How is the BAS product life-cycle managed

So how can you evaluate the life-cycle of your BAS product?

I mean really, how can you?

Product road-maps are some of the most protected pieces of information in the BAS space.

How then can you recommend or make choices on a BAS solution without knowing if the product is going to be end-of-life'd over the next 6 months?

These are questions I see folks struggle with every day and here is how I help them answer these questions.

First, let's define what a life-cycle is.

A product life-cycle is a series of stages from the products initial development to it's end-of-life stage that determines where a product is. As a product is end-of-life'd a new product is brought out to the market.

That last sentence is very important because it really helps you know what solutions are likely to be supported.

For example, Tridium just released N4 to the market, should folks be buying Tridium AX?

If you follow the product life-cycle you could reasonably infer that an end-of-life notice for AX will be coming in the next year or two.

In the BAS world, the lifecycle for a product seems to be around 10 years. However, I believe with the new entries that BAS solutions are going to have increasingly shorter life-cycles.

I want to note, that while I have used the new release method to accurately determine product end-of-life timing, this method does not apply to new offerings that build upon the existing solution.

For example, if a product provider releases a product that adds analytic or visualization capabilities to its existing solution, this does not indicate an impending end-of-life scenario.

My Recommendation

My recommendation is that you understand when the product was released to market and when it was last updated. These two metrics are indicators of where a product is in its life-cycle.

You should be cautious if a new offering was released and/or an older offering has not been upgraded in a long time. These actions may indicate that the current offering is going to be end-of-life'd in the near future.


#10 Supported Protocols

So what are protocols? How can they help you integrate your systems?

And most important of all, how can you ensure that your specifications address these fickle beasts?

It all begins with three fundamental changes in how we write specifications

  1. Get rid of to be integrated by others
  2. Define who's in charge
  3. Layout a data model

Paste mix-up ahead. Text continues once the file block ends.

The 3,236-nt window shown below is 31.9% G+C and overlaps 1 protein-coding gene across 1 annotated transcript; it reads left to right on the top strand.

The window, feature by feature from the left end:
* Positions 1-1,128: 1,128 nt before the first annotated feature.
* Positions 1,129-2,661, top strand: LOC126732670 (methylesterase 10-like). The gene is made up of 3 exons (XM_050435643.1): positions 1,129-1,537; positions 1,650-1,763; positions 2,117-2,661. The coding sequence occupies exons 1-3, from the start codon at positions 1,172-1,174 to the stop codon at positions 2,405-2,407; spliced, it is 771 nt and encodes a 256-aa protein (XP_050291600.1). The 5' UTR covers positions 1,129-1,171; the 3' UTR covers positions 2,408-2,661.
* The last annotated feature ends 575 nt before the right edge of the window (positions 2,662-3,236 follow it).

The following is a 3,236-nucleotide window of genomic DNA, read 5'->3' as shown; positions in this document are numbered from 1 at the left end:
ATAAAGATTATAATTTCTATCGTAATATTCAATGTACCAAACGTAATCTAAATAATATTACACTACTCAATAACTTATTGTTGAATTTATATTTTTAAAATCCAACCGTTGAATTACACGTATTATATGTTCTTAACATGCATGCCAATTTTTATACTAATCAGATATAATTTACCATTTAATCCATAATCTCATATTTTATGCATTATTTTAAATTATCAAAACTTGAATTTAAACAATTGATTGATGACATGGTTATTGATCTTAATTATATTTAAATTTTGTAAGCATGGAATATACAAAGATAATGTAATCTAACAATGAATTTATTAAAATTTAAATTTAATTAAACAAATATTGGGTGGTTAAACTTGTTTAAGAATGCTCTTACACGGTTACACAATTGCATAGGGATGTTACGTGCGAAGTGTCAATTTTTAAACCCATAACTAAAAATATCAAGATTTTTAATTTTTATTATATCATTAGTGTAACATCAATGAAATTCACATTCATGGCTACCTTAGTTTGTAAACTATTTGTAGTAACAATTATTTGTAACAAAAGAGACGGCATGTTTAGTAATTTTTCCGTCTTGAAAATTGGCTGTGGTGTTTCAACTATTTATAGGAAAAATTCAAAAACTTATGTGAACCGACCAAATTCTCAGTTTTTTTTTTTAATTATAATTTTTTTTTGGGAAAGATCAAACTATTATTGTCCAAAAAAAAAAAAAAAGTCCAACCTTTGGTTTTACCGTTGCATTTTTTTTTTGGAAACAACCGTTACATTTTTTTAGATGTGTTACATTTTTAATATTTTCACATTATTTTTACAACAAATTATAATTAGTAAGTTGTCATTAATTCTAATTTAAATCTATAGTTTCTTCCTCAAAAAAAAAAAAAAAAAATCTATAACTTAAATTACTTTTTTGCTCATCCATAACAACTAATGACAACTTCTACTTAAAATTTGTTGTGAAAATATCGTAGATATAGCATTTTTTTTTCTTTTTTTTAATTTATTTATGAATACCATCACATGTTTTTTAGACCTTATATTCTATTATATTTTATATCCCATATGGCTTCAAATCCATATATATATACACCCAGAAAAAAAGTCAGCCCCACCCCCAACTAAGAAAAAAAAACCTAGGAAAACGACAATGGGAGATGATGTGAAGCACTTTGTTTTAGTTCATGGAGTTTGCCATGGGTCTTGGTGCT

Let's dig in!

Get rid of to be integrated by others

Ah, the age-old, blame shifting specification language of "Integrated by others". When in doubt, let others integrate.

I want to be clear, there are good reasons to have subcontractors and manufacturers figure out integration. However, in the case of integration, a little bit more should be added to the specification.

What should be added you ask?

Let's think through a protocol integration. You are taking two systems that supposedly speak the same protocol and tying them together.

Everything should work seamlessly right?

Well, what if the two systems use different versions of the same protocol. Who reconciles this?

Who figures out how to get things to work?

Can you hold a system manufacturer or subcontractor liable if the system they are connecting to does not support the latest version of the protocol being used?

My Recommendation

I recommend that you use the following specification language below to replace the "to be integrated by others" specification language.

ABC system will be the lead system for this integration. XYZ Systems will need to be compatible with the protocol used by ABC system. Manufacturer of XYZ system will be responsible for ensuring this compatibility.

This is a minor tweak on the to be integrated by others language. But it this little tweak creates some very valuable changes.

First, it defines who is the lead system and in turn the lead contractor for the integration. Second, it details that all other systems must be compatible with the main system. Finally, this language details out that the manufacturer shall be responsible for ensuring this compatibility.